Top Rank promoter Bob Arum is planning on producing, distributing, and promoting his own pay-per-view card headlined by Pacquiao-Vargas after HBO opted to pass on the Nov. 5th fight. Arum tells RingTV.com that running the entire show in-house will fundamentally change the existing pay-per-view model.
"Just like most human beings, you go and accept the status quo," Arum said in a phone interview. "And so for years we've had this plan of having HBO distribute and it was convenient. Now, because of their position that we we're too close to the Ward-Kovalev fight (on Nov. 19), we suddenly realized — who the hell needs them?"
Arum will target promotion of the card on major networks such as ABC, CBS, and NBC with footage that spotlights Pacquiao's senatorial work and possibly other story lines, à la HBO's 27/7 series.
"In other words, it's like a ‘24/7' but I think it's going to be much more innovative," he said of the network promos. "We're going to do major pieces that have never been seen before. We're going to take cameras right into the Senate, see them considering bills. I think it's going to be fascinating."
Hell yeah! I don't know about you guys, but nothing gets me more pumped for a fight than a few hours of C-SPAN.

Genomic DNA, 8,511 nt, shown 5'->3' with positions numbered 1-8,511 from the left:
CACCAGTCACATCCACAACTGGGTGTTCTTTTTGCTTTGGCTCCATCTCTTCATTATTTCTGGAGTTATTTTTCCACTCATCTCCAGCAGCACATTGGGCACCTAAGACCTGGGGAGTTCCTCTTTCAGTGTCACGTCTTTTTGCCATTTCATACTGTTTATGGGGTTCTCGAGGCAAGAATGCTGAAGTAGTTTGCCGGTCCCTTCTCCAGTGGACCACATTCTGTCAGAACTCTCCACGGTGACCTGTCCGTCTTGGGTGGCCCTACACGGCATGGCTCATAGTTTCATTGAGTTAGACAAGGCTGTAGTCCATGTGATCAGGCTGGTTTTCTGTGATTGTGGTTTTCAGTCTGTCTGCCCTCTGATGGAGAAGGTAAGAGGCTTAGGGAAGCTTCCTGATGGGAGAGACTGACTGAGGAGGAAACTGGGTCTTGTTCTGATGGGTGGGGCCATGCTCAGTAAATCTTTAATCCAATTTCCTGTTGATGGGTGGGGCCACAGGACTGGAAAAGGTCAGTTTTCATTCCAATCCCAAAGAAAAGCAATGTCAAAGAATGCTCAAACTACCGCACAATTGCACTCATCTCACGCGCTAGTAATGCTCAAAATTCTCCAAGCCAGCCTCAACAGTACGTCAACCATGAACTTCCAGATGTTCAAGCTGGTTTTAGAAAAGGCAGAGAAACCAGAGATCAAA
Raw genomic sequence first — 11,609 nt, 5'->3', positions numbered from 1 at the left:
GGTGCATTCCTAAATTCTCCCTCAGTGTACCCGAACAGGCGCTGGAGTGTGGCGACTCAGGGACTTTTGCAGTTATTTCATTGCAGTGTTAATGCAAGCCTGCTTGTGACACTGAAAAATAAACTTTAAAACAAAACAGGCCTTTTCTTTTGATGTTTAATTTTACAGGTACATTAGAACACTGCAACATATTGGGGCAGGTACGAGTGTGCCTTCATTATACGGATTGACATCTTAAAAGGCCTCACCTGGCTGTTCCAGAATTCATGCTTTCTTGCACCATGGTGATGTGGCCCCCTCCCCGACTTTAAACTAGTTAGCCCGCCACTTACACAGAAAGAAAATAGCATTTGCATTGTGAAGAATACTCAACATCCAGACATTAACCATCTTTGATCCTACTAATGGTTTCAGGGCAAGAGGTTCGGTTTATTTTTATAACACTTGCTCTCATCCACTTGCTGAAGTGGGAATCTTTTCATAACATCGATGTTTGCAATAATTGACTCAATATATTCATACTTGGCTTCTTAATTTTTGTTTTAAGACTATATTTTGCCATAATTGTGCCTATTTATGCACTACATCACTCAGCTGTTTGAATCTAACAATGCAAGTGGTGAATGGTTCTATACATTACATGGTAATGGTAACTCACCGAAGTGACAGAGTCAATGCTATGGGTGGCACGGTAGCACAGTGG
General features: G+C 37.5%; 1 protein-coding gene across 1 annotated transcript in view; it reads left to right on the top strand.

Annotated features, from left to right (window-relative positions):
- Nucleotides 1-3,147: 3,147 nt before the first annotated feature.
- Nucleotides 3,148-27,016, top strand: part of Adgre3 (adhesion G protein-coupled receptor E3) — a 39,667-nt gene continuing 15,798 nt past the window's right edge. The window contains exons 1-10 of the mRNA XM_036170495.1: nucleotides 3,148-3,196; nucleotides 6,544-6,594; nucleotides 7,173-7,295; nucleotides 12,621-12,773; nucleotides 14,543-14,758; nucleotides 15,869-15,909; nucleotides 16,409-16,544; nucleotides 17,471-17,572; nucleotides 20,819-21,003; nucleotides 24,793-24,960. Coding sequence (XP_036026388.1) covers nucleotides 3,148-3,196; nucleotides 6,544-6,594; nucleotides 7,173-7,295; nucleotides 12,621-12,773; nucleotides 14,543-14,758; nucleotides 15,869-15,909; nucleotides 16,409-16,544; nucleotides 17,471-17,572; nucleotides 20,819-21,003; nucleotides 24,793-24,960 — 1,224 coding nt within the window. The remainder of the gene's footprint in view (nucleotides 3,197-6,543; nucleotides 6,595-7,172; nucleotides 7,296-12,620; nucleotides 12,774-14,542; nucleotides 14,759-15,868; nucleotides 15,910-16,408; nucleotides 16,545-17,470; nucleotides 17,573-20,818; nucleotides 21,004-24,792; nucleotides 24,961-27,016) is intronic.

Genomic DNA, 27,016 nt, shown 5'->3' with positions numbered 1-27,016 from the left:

But just to add some additional pizazz to the whole thing, Bob Arum is also looking to enlist what he describes as a star-studded commentary team -- one he believes will rival that of HBO's Jim Lampley and Max Kellerman. Arum declined to specify who will be on the announcing team, but says that he's negotiation with "major names."
Finally Arum says that an additional benefit of producing and distributing the PPV himself is the savings on distribution fees. Arum says that network distributors like HBO charge 7.5 percent for their services and in turn enter into several contracts with in-Demand, DirectTV, and Dish.
"We do those contracts ourselves. In other words, they negotiate them but we do them ourselves, so why would we pay 7 ½ percent to anybody if we can get all of the publicity and the promotion from others by supplying it to networks that have a much bigger audience then say an HBO. Well, people say, ‘Those HBO pieces like ‘24/7' are very good, and they are. But you know who pays for them? I do."
Of course Arum does add that if another distributor happened to come along who wouldn't charge 7.5 percent to carry the fight, he'd be open to changing course -- but he doesn't exactly expect that happen.